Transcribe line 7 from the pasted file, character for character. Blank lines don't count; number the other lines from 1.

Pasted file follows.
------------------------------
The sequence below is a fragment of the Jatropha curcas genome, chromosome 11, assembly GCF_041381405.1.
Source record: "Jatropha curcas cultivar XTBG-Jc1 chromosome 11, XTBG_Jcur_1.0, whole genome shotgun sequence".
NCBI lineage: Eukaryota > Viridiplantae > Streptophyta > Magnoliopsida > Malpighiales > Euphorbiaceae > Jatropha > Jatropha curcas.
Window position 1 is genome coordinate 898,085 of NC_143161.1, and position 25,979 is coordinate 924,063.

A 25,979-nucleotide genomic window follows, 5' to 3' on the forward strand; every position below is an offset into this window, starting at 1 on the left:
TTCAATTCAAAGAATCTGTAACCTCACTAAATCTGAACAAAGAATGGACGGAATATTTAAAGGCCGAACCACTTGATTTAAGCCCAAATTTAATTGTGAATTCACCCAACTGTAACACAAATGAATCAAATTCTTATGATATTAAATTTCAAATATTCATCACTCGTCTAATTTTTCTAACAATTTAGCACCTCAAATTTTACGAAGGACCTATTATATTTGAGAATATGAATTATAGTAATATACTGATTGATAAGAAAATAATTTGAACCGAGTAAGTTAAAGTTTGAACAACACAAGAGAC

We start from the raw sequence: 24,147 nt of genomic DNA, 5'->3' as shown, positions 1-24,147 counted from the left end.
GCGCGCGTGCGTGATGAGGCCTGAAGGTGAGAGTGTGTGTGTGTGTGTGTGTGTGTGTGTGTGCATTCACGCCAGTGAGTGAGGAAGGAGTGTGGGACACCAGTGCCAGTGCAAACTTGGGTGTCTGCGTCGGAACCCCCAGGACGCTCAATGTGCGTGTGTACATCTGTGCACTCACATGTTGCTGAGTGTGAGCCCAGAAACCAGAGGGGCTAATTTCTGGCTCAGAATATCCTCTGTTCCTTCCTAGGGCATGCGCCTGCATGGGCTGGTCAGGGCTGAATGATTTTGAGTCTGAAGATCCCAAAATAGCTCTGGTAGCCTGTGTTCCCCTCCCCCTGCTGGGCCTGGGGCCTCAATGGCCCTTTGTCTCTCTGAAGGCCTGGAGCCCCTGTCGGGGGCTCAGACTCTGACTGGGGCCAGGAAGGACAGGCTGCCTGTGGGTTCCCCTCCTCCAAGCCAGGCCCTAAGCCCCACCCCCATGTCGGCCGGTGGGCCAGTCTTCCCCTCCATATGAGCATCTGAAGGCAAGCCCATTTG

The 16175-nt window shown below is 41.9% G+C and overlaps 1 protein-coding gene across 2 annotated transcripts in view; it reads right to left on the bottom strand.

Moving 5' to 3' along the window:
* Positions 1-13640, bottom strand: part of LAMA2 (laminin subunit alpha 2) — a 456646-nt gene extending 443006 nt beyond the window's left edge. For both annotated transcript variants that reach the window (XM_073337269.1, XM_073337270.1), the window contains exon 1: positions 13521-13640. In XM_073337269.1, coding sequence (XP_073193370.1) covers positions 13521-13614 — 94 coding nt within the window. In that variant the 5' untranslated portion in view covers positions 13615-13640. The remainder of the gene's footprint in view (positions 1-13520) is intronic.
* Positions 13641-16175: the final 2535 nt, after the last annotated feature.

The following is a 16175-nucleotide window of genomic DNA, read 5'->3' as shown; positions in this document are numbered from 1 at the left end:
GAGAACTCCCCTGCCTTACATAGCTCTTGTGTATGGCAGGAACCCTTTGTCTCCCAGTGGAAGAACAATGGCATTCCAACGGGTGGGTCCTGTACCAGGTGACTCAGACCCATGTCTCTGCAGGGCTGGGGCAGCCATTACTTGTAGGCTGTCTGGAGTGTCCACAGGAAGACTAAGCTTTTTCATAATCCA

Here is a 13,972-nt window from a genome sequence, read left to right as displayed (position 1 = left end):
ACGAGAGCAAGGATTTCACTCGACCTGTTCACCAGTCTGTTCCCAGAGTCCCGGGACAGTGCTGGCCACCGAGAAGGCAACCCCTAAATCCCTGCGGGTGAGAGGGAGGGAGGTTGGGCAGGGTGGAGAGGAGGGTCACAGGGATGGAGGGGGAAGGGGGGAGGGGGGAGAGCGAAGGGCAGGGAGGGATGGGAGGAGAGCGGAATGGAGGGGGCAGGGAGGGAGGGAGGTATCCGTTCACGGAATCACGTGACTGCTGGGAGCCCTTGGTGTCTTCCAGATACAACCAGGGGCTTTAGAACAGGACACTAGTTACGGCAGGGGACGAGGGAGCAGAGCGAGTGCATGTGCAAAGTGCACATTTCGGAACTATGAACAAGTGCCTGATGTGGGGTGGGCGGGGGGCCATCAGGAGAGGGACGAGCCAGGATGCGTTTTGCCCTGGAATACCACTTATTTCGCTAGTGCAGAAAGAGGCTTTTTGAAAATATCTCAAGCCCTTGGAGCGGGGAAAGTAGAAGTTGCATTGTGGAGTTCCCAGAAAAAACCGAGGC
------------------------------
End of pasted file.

We start from the raw sequence: 24,147 nt of genomic DNA, 5'->3' as shown, positions 1-24,147 counted from the left end.